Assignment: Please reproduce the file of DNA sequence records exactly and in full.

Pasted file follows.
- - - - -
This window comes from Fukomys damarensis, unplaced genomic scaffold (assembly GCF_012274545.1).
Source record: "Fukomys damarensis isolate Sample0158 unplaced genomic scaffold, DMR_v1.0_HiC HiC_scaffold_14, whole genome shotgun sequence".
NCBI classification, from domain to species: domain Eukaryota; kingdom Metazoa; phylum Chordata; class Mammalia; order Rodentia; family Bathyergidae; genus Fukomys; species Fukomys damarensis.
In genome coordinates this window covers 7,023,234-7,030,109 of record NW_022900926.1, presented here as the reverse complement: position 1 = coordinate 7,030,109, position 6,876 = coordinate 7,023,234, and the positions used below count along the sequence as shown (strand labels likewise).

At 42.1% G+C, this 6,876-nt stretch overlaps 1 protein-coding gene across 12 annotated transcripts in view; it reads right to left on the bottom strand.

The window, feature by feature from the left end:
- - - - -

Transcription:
This window comes from Fukomys damarensis, unplaced genomic scaffold (assembly GCF_012274545.1).
Source record: "Fukomys damarensis isolate Sample0158 unplaced genomic scaffold, DMR_v1.0_HiC HiC_scaffold_14, whole genome shotgun sequence".
NCBI classification, from domain to species: domain Eukaryota; kingdom Metazoa; phylum Chordata; class Mammalia; order Rodentia; family Bathyergidae; genus Fukomys; species Fukomys damarensis.
In genome coordinates this window covers 7,023,234-7,030,109 of record NW_022900926.1, presented here as the reverse complement: position 1 = coordinate 7,030,109, position 6,876 = coordinate 7,023,234, and the positions used below count along the sequence as shown (strand labels likewise).

At 42.1% G+C, this 6,876-nt stretch overlaps 1 protein-coding gene across 12 annotated transcripts in view; it reads right to left on the bottom strand.

The window, feature by feature from the left end: